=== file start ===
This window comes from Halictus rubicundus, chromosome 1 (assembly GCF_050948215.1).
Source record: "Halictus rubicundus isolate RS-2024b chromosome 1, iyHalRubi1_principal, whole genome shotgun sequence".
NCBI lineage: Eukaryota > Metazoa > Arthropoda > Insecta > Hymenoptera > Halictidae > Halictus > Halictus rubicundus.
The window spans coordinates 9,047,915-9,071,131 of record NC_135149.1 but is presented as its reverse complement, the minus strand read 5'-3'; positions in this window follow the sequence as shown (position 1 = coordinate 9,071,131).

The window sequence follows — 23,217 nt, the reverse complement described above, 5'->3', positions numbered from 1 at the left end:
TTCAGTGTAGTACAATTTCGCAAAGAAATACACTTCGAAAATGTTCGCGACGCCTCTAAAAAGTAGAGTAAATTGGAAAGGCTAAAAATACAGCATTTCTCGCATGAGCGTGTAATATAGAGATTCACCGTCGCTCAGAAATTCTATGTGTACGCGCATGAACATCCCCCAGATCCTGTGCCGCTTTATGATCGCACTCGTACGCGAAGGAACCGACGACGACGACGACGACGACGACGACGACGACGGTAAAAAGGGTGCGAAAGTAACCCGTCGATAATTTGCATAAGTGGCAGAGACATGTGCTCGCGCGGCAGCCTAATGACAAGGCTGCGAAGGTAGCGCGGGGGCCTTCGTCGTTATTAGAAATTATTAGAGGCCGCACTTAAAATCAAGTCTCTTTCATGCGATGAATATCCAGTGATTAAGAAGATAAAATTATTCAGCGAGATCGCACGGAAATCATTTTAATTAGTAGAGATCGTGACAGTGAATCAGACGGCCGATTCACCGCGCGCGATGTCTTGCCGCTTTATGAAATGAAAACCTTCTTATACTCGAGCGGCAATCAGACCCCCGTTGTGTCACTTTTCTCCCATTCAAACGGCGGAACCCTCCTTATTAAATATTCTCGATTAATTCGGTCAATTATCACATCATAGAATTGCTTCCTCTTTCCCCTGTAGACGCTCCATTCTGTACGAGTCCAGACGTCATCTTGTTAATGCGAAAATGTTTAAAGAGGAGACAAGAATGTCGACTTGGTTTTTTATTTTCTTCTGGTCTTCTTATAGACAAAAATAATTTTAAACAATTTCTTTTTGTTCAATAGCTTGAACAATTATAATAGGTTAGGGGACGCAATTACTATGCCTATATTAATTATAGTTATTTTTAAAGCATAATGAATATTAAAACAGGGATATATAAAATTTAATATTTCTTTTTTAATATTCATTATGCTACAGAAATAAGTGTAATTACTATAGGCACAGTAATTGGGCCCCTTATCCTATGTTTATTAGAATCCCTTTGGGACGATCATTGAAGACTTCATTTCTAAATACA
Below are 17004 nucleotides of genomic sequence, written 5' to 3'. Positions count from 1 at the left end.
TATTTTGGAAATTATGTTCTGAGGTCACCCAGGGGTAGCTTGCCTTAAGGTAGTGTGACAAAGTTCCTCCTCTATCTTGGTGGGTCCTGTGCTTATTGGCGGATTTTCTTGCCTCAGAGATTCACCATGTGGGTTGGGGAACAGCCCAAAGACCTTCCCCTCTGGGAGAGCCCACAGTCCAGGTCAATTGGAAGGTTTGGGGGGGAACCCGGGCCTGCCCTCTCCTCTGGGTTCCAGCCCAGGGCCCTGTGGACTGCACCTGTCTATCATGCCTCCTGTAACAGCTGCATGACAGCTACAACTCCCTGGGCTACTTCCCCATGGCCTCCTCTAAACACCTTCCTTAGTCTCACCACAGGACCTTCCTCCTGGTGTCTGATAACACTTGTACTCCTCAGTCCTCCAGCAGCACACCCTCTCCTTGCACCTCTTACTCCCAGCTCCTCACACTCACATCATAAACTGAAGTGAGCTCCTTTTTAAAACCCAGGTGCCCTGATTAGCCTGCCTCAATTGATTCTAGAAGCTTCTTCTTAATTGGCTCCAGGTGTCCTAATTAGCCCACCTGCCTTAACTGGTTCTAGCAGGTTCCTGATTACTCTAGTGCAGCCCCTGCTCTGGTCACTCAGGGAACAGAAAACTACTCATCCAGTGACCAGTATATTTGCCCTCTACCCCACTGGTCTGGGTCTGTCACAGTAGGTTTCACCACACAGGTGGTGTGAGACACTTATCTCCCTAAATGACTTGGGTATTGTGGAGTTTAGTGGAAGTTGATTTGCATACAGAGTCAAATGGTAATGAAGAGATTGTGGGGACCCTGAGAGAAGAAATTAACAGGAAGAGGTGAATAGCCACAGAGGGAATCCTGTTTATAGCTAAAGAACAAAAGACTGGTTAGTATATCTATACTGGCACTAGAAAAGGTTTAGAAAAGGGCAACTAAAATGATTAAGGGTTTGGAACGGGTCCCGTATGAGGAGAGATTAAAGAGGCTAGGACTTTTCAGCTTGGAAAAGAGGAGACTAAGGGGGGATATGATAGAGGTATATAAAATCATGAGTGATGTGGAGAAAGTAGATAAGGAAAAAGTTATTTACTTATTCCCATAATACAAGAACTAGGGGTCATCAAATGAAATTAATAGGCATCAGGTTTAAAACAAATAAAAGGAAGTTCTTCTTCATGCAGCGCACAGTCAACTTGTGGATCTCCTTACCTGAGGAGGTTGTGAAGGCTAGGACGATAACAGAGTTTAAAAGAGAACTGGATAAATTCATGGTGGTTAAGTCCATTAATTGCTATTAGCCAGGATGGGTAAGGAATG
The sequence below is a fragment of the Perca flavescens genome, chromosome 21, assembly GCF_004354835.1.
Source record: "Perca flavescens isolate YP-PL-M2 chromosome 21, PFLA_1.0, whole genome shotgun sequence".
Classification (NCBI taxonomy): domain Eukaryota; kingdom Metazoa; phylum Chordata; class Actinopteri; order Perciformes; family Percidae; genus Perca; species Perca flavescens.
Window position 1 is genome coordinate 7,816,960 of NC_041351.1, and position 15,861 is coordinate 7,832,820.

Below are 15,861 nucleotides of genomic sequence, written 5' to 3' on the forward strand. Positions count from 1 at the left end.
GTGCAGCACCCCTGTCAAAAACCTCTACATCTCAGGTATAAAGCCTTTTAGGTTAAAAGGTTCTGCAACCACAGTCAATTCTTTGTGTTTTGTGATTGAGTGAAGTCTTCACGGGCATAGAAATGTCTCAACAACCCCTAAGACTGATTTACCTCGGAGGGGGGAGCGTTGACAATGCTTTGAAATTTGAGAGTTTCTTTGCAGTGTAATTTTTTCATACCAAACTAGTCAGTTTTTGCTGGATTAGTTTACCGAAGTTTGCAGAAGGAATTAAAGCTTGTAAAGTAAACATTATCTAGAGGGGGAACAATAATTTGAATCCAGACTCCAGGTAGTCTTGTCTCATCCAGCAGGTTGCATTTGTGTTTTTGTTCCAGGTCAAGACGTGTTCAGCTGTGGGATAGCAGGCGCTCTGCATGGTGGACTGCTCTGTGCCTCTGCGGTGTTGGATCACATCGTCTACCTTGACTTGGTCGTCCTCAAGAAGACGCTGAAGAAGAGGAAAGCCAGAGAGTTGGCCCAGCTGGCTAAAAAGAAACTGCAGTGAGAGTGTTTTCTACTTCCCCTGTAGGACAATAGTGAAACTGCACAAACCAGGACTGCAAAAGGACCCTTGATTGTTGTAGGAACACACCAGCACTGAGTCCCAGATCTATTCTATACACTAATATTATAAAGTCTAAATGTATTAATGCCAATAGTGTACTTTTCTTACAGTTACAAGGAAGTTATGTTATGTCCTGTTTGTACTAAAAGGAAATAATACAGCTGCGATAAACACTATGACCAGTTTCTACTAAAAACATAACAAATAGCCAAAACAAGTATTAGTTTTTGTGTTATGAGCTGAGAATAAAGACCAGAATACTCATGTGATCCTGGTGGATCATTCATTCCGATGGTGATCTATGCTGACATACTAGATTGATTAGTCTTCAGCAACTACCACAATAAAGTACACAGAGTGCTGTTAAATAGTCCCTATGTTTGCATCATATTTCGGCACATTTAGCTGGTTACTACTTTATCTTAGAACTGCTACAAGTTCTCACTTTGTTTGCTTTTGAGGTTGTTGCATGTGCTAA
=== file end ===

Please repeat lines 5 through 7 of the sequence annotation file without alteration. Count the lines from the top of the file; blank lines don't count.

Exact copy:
The window sequence follows — 23,217 nt, the reverse complement described above, 5'->3', positions numbered from 1 at the left end:
TTCAGTGTAGTACAATTTCGCAAAGAAATACACTTCGAAAATGTTCGCGACGCCTCTAAAAAGTAGAGTAAATTGGAAAGGCTAAAAATACAGCATTTCTCGCATGAGCGTGTAATATAGAGATTCACCGTCGCTCAGAAATTCTATGTGTACGCGCATGAACATCCCCCAGATCCTGTGCCGCTTTATGATCGCACTCGTACGCGAAGGAACCGACGACGACGACGACGACGACGACGACGACGACGGTAAAAAGGGTGCGAAAGTAACCCGTCGATAATTTGCATAAGTGGCAGAGACATGTGCTCGCGCGGCAGCCTAATGACAAGGCTGCGAAGGTAGCGCGGGGGCCTTCGTCGTTATTAGAAATTATTAGAGGCCGCACTTAAAATCAAGTCTCTTTCATGCGATGAATATCCAGTGATTAAGAAGATAAAATTATTCAGCGAGATCGCACGGAAATCATTTTAATTAGTAGAGATCGTGACAGTGAATCAGACGGCCGATTCACCGCGCGCGATGTCTTGCCGCTTTATGAAATGAAAACCTTCTTATACTCGAGCGGCAATCAGACCCCCGTTGTGTCACTTTTCTCCCATTCAAACGGCGGAACCCTCCTTATTAAATATTCTCGATTAATTCGGTCAATTATCACATCATAGAATTGCTTCCTCTTTCCCCTGTAGACGCTCCATTCTGTACGAGTCCAGACGTCATCTTGTTAATGCGAAAATGTTTAAAGAGGAGACAAGAATGTCGACTTGGTTTTTTATTTTCTTCTGGTCTTCTTATAGACAAAAATAATTTTAAACAATTTCTTTTTGTTCAATAGCTTGAACAATTATAATAGGTTAGGGGACGCAATTACTATGCCTATATTAATTATAGTTATTTTTAAAGCATAATGAATATTAAAACAGGGATATATAAAATTTAATATTTCTTTTTTAATATTCATTATGCTACAGAAATAAGTGTAATTACTATAGGCACAGTAATTGGGCCCCTTATCCTATGTTTATTAGAATCCCTTTGGGACGATCATTGAAGACTTCATTTCTAAATACA
Below are 17004 nucleotides of genomic sequence, written 5' to 3'. Positions count from 1 at the left end.